Four drivers have done the “double duty” of running both events on the same day/weekend: John Andretti (nephew of Mario and cousin of Michael) being the first in 1994; Robby Gordon doing so on five separate occasions from 1997 to 2004, almost winning the 500 in 1999 although that was not a double duty year; Tony Stewart twice in 1999 and 2001; and most recently Kurt Busch in 2014.

While Gordon, Stewart and Busch are tied for best double duty Indy 500 finish with 6th place, Stewart’s 2001 effort was the most successful, with a 6th place effort at Indy and 3rd in the 600; and Stewart is thus far the only driver to complete all 1100 miles on the same day by finishing on the lead lap in both events. 

You can read more here and below about the Double Duty Challenge.

3. NASCAR Crown Jewels: BRICKYARD 400 (Now the Verizon 200 at The Brickyard)

Indianapolis Motor Speedway; Indianapolis, IN. Formerly held mid-late August, but has now moved to late July.

When stock cars first took the historic Indianapolis Motor Speedway in 1994, talk show legend and IndyCar fan David Letterman stated “It just broke my heart to see those stock cars rumbling down the speedway.” Nonetheless, the race went on to become one of the Cup Series’ crown jewel events.

And with the track’s long history and rich Indy 500 heritage, how could it not have done so? By the time Nascar came to Indy the track was closing in on its centennial. While it may not have quite paralleled the majesty of the 500, the Brickyard 400 became a great American classic in its own right thanks to several exciting race finishes in its early years.

The tradition of “kissing the bricks,” started by two-time winner Dale Jarrett, also gave the race a distinct character all its own, and was a testament to how much reverence even stock car racers held for the track’s heritage.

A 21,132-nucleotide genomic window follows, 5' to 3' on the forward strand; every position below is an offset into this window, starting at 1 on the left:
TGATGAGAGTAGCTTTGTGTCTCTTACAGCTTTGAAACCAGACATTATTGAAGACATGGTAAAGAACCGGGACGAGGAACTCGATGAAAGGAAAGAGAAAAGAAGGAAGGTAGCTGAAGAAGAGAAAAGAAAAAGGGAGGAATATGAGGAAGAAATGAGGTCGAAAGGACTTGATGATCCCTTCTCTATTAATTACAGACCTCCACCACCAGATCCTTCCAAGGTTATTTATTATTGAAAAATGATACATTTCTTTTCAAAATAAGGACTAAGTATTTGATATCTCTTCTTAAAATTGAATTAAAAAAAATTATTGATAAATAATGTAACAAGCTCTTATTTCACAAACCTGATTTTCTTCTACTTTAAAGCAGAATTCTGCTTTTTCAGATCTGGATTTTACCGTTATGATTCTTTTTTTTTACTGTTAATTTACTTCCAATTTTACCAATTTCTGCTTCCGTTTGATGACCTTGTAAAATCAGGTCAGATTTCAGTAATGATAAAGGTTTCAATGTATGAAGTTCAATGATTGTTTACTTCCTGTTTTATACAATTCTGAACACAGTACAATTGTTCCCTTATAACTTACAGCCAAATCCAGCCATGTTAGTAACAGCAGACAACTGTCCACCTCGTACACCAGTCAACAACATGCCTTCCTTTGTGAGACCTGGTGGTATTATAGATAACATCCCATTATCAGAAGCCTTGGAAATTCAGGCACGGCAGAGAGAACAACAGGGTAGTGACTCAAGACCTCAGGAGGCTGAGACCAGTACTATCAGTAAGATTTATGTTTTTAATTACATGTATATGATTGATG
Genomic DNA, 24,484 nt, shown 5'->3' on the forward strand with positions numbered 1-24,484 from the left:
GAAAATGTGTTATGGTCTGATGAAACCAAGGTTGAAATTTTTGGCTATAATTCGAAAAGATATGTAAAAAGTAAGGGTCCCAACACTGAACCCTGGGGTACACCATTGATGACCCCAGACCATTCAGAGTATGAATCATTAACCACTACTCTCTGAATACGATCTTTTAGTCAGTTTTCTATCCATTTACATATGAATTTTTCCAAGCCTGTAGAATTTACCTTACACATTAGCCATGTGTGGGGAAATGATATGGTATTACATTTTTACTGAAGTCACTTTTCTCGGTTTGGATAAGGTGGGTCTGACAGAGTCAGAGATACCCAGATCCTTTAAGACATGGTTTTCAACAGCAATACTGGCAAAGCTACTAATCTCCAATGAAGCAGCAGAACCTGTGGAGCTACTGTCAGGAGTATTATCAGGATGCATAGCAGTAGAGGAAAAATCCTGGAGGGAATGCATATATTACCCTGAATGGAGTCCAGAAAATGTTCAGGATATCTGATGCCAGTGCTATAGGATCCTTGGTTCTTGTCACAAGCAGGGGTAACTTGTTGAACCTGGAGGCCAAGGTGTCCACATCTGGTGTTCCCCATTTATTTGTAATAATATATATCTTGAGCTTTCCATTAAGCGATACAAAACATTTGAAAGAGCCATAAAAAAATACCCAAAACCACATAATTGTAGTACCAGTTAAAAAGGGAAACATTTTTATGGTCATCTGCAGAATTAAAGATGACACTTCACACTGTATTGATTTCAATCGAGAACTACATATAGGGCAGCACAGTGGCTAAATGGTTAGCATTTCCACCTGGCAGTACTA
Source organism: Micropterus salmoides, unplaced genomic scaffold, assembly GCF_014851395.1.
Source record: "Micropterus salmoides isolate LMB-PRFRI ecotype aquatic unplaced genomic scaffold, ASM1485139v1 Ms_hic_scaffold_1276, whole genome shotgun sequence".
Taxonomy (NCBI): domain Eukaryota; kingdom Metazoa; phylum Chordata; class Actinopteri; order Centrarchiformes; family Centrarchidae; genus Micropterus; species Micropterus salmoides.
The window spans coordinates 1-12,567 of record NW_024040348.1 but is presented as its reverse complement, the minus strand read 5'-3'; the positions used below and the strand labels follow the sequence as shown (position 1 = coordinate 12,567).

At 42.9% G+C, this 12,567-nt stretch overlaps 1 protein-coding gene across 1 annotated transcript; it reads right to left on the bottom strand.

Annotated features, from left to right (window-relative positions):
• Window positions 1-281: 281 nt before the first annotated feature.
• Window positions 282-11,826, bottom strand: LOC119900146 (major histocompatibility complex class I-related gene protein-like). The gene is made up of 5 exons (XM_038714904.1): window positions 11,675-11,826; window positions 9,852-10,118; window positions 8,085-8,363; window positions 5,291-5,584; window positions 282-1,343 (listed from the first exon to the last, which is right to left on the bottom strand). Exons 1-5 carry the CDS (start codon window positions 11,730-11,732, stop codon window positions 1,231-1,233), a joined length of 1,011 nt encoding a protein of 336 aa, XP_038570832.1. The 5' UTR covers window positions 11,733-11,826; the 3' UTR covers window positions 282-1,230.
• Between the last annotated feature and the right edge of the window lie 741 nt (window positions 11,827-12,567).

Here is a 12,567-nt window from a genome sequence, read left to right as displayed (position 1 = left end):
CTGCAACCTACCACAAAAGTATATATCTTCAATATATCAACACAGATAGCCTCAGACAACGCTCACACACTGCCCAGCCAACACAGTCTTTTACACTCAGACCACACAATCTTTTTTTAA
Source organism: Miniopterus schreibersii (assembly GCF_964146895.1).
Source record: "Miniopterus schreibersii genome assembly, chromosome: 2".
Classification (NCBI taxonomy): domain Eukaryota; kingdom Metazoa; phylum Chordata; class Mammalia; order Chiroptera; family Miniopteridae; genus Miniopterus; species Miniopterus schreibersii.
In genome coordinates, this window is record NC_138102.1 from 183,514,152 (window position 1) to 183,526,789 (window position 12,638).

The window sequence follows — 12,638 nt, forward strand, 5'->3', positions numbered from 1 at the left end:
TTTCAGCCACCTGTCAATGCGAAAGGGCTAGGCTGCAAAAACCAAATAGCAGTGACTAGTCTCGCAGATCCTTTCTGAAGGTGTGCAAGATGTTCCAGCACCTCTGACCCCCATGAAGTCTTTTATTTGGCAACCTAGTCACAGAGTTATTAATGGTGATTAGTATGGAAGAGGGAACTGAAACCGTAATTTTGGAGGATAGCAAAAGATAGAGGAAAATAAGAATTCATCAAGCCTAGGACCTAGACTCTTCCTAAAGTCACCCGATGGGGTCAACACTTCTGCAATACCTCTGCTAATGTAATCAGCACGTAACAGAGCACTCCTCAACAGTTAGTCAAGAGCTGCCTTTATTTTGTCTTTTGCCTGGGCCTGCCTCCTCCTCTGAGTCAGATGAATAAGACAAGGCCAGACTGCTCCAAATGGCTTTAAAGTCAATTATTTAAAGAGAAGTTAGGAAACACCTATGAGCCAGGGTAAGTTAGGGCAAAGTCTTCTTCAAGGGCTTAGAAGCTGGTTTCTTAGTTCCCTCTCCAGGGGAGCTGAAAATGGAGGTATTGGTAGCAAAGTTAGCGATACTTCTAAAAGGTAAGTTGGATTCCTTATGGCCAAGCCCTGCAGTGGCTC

Nowadays, the Indianapolis event is a 200-miler run on the infield road course. Nevertheless, Indy is Indy, and this new event is just another chapter in the track’s ongoing story.

4. NASCAR Crown Jewels: SOUTHERN 500

Darlington Raceway; Darlington SC. Traditionally held Labor Day weekend.

This Labor Day Classic was lost to stock car fans for a time in favor of the California Speedway (now the Auto Club Speedway) after the 2003 season. However, the Southern 500 was restored to its rightful place on the tour in 2015, this time with a “throwback” theme featuring retro liveries for the cars, giving the event a unique flavor.

What makes this race a crown jewel is the inherent challenge presented by the egg-shaped Darlington Raceway, a track known by many nicknames including “The Lady in Black,” and “The Track Too Tough to Tame.” It appears in out toughest NASCAR racetracks at its rightful place here.

This latter especially has proven true. Many a million-dollar dream came to a crashing halt here back when then-series sponsor Winston had a million-dollar prize program for drivers who could sweep the marquis races in a season. This was done twice: by Bill Elliot in 1985 and Jeff Gordon in 1997. This storied history is another aspect of the Southern 500 that makes it a bonafide crown jewel.

NASCAR Crown Jewels Talladega

5. NASCAR Crown Jewels: Yellawood 500 (formally the Winston 500)

Talladega Superspeedway; Talladega, AL. Traditionally held early October.

Lastly we have this late-season crown jewel event. What could make the spectacle that is Nascar’s biggest track — known for the inevitable “big one” — even more exhilarating for drivers, team and fans alike?